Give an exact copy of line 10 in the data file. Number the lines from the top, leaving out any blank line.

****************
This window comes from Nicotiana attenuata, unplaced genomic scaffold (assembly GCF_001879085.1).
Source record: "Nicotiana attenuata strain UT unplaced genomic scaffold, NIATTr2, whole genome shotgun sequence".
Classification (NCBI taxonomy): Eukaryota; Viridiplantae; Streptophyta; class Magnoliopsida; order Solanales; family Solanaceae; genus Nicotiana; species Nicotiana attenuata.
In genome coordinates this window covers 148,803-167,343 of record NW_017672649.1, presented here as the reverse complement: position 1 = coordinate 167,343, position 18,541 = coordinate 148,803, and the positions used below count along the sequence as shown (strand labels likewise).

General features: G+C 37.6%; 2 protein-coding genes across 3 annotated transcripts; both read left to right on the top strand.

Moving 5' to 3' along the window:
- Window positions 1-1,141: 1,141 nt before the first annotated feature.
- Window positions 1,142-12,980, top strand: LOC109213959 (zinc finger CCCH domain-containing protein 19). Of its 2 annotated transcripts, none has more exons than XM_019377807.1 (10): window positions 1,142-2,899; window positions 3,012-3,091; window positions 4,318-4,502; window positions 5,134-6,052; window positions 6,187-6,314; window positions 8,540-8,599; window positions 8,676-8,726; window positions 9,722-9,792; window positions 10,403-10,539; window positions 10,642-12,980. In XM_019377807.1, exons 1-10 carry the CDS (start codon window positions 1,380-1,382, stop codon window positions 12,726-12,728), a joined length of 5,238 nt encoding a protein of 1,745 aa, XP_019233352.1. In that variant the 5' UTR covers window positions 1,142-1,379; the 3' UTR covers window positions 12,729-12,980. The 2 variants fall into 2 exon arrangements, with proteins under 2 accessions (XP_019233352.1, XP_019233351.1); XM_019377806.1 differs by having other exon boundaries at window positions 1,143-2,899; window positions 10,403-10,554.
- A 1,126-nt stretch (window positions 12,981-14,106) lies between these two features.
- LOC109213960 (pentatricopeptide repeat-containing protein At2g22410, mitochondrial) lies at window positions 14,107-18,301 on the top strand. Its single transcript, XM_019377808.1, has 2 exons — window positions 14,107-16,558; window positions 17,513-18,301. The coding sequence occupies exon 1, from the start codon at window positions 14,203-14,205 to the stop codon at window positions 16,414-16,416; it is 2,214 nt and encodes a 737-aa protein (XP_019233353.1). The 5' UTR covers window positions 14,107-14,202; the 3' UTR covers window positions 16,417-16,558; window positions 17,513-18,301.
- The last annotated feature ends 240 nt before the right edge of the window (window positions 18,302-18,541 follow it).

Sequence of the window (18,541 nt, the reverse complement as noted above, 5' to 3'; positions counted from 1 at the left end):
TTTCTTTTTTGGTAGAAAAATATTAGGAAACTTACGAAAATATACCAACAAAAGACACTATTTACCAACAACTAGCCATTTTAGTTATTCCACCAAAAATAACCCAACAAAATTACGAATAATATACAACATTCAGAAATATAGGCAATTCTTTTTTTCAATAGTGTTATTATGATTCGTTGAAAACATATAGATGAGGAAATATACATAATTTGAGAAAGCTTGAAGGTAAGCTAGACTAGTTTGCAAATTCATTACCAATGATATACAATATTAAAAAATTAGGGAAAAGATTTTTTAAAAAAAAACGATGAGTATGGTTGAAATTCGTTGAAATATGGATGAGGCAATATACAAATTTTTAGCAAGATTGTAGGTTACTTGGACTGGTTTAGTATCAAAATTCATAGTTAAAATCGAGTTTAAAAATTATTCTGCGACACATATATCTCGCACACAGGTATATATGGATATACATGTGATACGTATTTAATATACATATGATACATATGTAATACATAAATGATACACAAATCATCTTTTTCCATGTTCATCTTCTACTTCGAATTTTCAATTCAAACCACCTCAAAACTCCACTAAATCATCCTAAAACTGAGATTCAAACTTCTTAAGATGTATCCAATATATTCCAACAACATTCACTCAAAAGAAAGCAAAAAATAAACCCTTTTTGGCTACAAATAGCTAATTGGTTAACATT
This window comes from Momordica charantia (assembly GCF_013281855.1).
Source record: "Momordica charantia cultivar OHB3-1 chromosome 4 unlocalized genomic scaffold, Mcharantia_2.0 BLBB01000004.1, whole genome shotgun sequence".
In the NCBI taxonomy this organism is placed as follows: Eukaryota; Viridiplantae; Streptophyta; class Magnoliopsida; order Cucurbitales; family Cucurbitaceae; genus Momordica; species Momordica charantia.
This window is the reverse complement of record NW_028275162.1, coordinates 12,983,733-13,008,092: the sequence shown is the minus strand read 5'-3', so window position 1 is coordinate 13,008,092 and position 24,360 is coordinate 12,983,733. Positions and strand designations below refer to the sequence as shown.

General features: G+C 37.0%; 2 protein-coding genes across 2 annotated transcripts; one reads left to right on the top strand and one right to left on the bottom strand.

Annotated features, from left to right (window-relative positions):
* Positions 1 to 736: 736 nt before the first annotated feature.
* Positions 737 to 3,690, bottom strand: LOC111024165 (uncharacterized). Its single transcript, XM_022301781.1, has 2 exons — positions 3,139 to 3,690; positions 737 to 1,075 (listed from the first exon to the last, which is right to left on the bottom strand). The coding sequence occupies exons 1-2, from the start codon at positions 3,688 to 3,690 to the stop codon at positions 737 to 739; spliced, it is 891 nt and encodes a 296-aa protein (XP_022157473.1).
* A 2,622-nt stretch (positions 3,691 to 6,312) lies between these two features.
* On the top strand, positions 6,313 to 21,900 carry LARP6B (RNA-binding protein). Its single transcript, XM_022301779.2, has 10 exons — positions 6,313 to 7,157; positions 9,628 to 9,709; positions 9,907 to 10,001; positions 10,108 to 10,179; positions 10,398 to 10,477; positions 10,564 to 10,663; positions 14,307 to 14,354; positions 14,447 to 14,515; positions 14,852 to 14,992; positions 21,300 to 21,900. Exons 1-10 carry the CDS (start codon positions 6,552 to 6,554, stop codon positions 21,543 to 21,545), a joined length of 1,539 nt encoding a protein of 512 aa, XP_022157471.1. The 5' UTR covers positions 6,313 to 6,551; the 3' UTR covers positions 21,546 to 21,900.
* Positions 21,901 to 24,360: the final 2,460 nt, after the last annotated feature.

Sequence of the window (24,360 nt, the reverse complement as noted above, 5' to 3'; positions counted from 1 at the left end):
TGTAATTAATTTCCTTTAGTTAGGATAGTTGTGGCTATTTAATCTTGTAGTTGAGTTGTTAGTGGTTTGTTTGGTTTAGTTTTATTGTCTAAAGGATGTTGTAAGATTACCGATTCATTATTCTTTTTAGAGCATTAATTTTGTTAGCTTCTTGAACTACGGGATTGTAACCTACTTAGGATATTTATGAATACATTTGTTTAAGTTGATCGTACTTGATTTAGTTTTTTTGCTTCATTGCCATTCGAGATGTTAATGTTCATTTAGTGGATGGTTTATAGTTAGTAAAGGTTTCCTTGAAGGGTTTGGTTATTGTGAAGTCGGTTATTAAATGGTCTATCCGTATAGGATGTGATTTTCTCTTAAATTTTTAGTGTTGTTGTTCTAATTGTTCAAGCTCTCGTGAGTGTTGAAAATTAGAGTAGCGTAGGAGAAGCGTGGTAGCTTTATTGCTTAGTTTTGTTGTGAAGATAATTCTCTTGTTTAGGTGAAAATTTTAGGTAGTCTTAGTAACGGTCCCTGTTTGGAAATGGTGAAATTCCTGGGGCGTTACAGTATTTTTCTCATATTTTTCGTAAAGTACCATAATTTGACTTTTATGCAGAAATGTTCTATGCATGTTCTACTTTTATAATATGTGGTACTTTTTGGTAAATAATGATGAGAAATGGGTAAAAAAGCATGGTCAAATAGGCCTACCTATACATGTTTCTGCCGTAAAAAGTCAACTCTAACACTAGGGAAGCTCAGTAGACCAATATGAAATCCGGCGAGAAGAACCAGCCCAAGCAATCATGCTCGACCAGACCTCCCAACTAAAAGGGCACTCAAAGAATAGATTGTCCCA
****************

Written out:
- LOC109213960 (pentatricopeptide repeat-containing protein At2g22410, mitochondrial) lies at window positions 14,107-18,301 on the top strand. Its single transcript, XM_019377808.1, has 2 exons — window positions 14,107-16,558; window positions 17,513-18,301. The coding sequence occupies exon 1, from the start codon at window positions 14,203-14,205 to the stop codon at window positions 16,414-16,416; it is 2,214 nt and encodes a 737-aa protein (XP_019233353.1). The 5' UTR covers window positions 14,107-14,202; the 3' UTR covers window positions 16,417-16,558; window positions 17,513-18,301.